What are the key elements of such a framework? For example, a decision-making protocol (+accompanying communication policies), inspection/governance mechanism, and explicit accountability division.

Pullers can be life-saviors and role models who lead by example until they become knowledge silos or water down their effectiveness by bloating their daily agenda beyond recognition. To bloom, they need a safety mechanism that prevents them from becoming individual bottlenecks or silent martyrs prone to accelerated burn-out. Especially if the organization struggles with prioritization and everything seems critical and urgent.

What are the key elements of such a mechanism? Visualized work assignments (visible to everyone), enforced WIP limits, and obligatory peer-review/co-piloting routines are all decent examples.

Who's more valuable?

In reality, faced by most tech organizations, no one can afford to give up one of these categories entirely. Top-performer material is too rare, too hard to "cultivate", and the potential outcome is too valuable to ignore. IMHO, every STL (Senior Technical Leader) should ensure they can utilize both groups, even if it means adjusting the organizational structure.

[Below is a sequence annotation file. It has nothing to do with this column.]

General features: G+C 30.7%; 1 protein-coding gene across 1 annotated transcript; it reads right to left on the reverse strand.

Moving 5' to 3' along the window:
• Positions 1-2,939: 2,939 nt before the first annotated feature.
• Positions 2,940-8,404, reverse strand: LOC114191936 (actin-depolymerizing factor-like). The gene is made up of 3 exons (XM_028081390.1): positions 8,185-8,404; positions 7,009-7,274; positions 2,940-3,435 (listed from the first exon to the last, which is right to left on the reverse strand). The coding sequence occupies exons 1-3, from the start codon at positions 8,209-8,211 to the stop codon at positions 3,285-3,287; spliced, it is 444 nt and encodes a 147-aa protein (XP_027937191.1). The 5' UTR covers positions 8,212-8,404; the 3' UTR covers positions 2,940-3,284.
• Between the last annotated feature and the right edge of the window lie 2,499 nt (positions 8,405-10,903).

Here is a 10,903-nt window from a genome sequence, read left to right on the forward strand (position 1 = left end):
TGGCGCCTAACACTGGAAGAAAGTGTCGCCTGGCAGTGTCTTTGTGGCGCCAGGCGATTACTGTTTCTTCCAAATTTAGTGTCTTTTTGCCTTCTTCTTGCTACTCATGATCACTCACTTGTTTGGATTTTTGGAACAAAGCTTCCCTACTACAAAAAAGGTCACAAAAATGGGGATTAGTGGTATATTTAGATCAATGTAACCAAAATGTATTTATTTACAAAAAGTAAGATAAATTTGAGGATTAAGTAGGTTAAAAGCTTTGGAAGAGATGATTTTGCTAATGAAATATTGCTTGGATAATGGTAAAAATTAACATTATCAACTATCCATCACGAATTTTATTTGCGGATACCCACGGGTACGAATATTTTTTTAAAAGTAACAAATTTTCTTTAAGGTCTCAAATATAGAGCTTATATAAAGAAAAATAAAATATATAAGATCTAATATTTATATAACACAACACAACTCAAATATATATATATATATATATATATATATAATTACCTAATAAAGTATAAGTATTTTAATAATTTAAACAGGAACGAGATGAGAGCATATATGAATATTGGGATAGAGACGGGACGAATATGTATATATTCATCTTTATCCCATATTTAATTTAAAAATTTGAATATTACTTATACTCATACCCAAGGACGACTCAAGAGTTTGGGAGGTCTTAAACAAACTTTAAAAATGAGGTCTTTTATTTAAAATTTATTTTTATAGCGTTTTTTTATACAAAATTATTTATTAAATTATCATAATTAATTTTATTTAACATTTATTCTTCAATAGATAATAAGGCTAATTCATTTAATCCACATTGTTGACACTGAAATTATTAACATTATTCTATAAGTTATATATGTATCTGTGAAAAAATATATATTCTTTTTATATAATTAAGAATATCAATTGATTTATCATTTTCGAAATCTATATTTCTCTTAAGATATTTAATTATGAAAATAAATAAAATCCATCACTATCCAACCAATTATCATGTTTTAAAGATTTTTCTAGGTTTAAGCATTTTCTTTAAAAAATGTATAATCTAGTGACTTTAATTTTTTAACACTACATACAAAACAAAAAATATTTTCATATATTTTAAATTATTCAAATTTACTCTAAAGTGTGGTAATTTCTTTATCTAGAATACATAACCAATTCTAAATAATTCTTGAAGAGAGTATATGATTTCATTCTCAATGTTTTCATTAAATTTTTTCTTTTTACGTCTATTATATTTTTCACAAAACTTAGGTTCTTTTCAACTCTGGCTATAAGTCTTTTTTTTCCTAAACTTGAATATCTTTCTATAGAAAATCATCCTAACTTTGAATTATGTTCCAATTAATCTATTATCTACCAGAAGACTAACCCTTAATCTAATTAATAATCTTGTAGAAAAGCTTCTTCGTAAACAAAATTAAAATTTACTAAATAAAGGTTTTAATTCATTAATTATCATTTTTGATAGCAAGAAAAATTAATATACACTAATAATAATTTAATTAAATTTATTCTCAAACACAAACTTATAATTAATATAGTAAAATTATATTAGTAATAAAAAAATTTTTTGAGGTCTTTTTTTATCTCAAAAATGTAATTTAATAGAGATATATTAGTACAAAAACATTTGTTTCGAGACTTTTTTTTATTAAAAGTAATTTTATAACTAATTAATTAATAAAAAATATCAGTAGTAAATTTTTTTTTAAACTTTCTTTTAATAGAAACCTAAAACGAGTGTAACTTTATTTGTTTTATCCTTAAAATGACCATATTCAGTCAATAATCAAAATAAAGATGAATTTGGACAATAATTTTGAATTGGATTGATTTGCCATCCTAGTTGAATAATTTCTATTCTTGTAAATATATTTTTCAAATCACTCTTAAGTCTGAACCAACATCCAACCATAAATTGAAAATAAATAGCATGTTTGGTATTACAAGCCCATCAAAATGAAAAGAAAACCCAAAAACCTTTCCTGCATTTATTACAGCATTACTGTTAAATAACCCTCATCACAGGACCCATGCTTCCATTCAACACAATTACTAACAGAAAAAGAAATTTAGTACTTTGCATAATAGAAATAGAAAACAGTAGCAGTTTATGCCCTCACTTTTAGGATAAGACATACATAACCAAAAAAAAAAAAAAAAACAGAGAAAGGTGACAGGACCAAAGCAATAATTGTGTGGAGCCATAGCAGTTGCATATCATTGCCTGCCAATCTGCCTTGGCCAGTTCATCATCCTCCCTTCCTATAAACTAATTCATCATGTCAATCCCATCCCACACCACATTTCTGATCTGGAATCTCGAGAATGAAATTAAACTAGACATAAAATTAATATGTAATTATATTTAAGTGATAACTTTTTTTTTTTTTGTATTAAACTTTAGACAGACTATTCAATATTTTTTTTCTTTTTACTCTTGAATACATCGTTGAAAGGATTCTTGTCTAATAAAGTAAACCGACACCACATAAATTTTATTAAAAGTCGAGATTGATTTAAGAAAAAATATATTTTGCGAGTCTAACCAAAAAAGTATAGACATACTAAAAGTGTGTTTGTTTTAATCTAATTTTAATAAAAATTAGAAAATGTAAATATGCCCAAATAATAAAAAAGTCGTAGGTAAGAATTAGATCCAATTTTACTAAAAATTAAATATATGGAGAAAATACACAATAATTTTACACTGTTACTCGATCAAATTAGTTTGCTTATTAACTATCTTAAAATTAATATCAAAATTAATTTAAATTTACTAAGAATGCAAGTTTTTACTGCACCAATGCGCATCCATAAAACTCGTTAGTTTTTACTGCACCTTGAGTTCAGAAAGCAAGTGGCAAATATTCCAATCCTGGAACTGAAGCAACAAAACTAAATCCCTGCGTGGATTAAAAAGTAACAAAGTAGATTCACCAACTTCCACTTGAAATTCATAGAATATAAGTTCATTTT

Yes, I mean it: sometimes, you should change your organization's "operational system" because of a few individuals who can make a disproportionally high impact.

Scouting future pushers/pullers

How do you tell that someone is a great pusher/puller material? Actually, it's not that hard to notice if you know what to pay attention to.

Future pusher stars have a visible talent for "selling" their ideas. They are good at framing problems and breaking them down:

  • analyzing risks/impact/consequences
  • coming up with remediation ideas
  • preparing feasible plans & challenging their execution

Talented pushers are also masters of inspection - they pay attention to details and are hard to bullshit. Their truth is absolute & not negotiable, even if it makes others uncomfortable.

Puller-in-development is even easier to spot (if you have direct touch points with them). Things keep "happening" around them. Their success ratio is unnaturally high (even if people stopped paying attention due to the consistency). Others want to work in their teams, as nothing attracts as much as the aura of success. They are the ones who say, "I've already done it," when someone remembers a critical, overlooked gap. Puller-rookies don't have visible issues with handling distractions and easily succumb to the blessed state of "flow."

P.S. Fun fact: yes, some people belong to both of these groups (simultaneously). Such individuals combine acting as a battering ram that crushes every challenge ahead with a relentless persuasion/education/control crusade in defense of the highest standards. That obviously requires an incredible amount of energy, tenacity, and perseverance, which makes such profiles even more valuable, especially at the early stages of the organization's growth.